The actual owner's manual included both floor and ceiling mount diagrams for 'best results'. It didn't recommending one over the other. (I tried both.)
My inquiring mind wants to know if one was (subjectively to you) better than the other or where both about the same. Other than "Pro Bose's on stands, I have only seen them hanging. I all cases of my experiencing BOSE, I remained un-impressed with Amar's sound but impressed with his marketing department.
 

nerdoldnerdith

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What I consider to be an omnidirectional speaker is very simple: the speaker must radiate sound evenly in every direction at every frequency. This excludes bipoles, dipoles, line sources, so-called "omnis" like the Ohm Walsh that have tweeters pointed toward the listener, and speakers with multiple drivers pointed every which way like the Beolab 90. The idea is pretty simple, but engineering such a thing and its practicality are another thing. I would suspect that is why we don't see very many of them.

I would say that the Morrison Audio speakers fulfill this omnidirectional criterion the best, given that they have perfect 360° horizontal directivity and perfect 180° vertical directivity. With an active crossover they can be EQ'd +-2dB from about 34Hz to 20kHz. The drivers are saved closely together and act like a virtual point source. After it's all said and done you get a speaker that's ruler flat in every direction in half space above the speaker. It's hard to see how that's not a major achievement in speaker design.

There are a few other speakers that approximate an omni, most notably the MBL 101e. I've never heard these, but they appear to have a few problems compared to the Morrisons with their discrete drivers and distance between the woofer, midrange, and tweeter, preventing them from having good vertical directivity. They are also prohibitively expensive.

There are a few speakers that are omnidirectional horizontally but not vertically. Duevel, German Physiks, Wolcott Audio...

With so few designs out there that I would truly consider omnidirectional, it's reasonable to believe that most people won't have heard how this design when properly implemented actually sounds. A pair of them will completely disappear from the room when music is played and produce a truly holographic soundstage with precise three-dimensional imaging that must be experienced to be understood.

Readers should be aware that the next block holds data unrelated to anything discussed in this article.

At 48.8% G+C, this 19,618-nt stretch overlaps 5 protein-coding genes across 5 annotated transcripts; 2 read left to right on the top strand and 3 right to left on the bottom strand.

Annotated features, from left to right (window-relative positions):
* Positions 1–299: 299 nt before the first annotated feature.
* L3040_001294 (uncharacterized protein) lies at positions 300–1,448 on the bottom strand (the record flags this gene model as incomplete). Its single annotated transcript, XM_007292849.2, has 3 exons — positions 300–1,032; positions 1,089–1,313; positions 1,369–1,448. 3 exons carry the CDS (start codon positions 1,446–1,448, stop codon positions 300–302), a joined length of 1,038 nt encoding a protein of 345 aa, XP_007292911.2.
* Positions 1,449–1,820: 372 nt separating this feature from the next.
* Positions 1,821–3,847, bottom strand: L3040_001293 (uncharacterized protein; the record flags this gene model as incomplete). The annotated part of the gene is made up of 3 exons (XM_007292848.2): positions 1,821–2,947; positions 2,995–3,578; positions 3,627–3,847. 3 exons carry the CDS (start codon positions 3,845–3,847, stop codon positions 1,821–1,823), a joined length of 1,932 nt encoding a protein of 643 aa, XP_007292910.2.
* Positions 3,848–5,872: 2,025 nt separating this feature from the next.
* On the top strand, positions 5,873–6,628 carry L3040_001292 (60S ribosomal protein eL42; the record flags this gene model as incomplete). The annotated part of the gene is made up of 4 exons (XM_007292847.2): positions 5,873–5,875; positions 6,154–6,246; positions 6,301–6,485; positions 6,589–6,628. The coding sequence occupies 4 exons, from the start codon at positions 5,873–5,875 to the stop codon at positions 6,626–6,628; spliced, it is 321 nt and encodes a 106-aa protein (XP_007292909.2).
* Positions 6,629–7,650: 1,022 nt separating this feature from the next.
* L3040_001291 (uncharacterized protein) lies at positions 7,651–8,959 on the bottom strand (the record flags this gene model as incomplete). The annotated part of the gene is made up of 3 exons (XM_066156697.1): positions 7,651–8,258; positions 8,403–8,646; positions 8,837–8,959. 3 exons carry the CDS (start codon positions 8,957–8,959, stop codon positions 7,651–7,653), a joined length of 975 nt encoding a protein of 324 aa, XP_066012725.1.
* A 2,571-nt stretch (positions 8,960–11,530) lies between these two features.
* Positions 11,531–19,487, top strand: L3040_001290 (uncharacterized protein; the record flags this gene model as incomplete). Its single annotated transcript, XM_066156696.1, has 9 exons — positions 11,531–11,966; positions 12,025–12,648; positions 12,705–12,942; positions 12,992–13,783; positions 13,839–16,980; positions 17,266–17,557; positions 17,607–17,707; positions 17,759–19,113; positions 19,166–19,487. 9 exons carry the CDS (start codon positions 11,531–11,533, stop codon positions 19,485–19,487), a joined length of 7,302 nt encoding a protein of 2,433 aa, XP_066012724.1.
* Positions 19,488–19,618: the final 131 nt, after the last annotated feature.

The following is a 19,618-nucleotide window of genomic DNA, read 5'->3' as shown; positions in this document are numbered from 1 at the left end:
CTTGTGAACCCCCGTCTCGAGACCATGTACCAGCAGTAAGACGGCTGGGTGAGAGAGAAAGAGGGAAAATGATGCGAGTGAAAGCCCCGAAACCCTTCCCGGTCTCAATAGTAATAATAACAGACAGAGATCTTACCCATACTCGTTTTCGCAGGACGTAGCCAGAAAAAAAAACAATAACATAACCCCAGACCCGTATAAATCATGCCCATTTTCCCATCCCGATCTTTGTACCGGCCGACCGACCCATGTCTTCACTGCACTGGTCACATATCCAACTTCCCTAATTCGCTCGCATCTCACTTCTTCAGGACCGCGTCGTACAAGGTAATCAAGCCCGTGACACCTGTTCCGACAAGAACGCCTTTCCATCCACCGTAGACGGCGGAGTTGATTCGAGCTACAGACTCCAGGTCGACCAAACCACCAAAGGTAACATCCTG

If anyone is in the Chicago area and would like to hear my Morrison audio speakers and compare them to Revel Salon2's, I welcome them to pay a visit.
 
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Thread Starter #139
Speakers like Bose, Dodecahedron, Shahinian etc. are NOT omnidirectional. They are polydirectional, and have a whole host of problems.

The Linkwitz LX Mini is "quasi" omnidirectional, so just partially. In it's case, up to about 800 hz as omni. If you don't believe me, just head to his website and read the plans (or see link later in this post).

The Beolab 5 is not an omnidirectional, but very wide dispersion. Fantastic speaker, "Hall of Fame" material and real progress forward in loudspeaker design. Same for the Jamo open baffles, I think the models were like 907 and 909.

Traditional forward firing box speakers are an inherently flawed concept and totally outdated. A stalled technology based on concepts from 80 years ago. But people still cling to it, because that's what they're used to, or "that's what the studios use," or whatever. The irony is that many people are so keen on using the latest tech. for their other gear, but then insist on using outdated tech on the part of the audio chain where it matters the most.

To make real progress toward realistic sound reproduction, you have to move toward omnidirectional and/or open-baffle. The sound signatures of each are in the same ballpark, neighbors if you will, and so much more realistic.


Linkwitz's journal paper on omni and open baffle:

https://www.linkwitzlab.com/IJAETv2n2a2-Linkwitz-1.pdf


Please, if you don't want to the read the whole thing, or don't want to bother with too much "audio-science", then just the Abstract.
 

Duke

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They are polydirectional, and have a whole host of problems.
I'm very interested in hearing about these problems that various polydirectionals have. Apparently you've thought about this a lot, so have I, but maybe I missed something and/or can learn something.

Also, I'd be interested in hearing your thoughts on how omnis should be set up in a room. I just have a few general ideas on the subject and would like to know more.